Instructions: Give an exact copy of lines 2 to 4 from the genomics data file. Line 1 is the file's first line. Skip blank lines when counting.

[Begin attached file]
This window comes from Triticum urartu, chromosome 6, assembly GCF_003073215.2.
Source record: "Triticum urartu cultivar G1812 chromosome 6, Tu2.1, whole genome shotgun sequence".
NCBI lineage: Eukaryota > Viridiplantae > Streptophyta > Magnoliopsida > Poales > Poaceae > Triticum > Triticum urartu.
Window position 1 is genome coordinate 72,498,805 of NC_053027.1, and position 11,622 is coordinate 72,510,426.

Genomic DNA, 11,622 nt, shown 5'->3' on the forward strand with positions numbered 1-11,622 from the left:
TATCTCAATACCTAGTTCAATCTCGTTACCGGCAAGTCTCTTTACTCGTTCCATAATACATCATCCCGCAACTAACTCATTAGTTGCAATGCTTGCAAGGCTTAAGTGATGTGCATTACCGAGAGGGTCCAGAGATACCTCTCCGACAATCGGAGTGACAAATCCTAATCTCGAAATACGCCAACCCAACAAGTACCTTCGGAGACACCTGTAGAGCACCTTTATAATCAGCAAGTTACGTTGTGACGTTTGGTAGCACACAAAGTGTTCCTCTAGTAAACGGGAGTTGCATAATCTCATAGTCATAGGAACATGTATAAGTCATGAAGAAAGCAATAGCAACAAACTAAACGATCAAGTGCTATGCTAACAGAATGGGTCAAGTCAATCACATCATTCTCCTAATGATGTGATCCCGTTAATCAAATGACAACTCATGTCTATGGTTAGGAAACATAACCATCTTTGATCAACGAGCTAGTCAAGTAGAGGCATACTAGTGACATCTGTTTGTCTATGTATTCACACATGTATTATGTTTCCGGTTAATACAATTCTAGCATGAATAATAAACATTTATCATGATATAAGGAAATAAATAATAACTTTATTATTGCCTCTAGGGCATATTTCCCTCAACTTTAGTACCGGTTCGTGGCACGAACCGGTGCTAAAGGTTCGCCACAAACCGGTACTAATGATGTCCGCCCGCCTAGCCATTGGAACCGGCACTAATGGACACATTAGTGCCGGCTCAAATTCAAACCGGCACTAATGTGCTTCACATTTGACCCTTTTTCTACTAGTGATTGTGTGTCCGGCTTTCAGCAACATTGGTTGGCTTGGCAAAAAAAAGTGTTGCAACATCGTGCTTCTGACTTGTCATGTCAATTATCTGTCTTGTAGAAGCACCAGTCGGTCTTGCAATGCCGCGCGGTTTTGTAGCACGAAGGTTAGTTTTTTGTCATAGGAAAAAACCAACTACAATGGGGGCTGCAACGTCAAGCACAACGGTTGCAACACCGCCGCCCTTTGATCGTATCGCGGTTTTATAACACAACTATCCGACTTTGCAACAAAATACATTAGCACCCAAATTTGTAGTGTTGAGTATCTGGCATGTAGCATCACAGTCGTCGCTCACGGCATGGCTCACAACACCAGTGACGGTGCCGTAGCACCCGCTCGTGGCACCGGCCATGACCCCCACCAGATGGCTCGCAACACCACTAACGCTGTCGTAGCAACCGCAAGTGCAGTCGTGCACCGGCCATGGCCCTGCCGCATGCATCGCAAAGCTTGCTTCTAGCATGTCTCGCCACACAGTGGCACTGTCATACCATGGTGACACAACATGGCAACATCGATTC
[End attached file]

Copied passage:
Source record: "Triticum urartu cultivar G1812 chromosome 6, Tu2.1, whole genome shotgun sequence".
NCBI lineage: Eukaryota > Viridiplantae > Streptophyta > Magnoliopsida > Poales > Poaceae > Triticum > Triticum urartu.
Window position 1 is genome coordinate 72,498,805 of NC_053027.1, and position 11,622 is coordinate 72,510,426.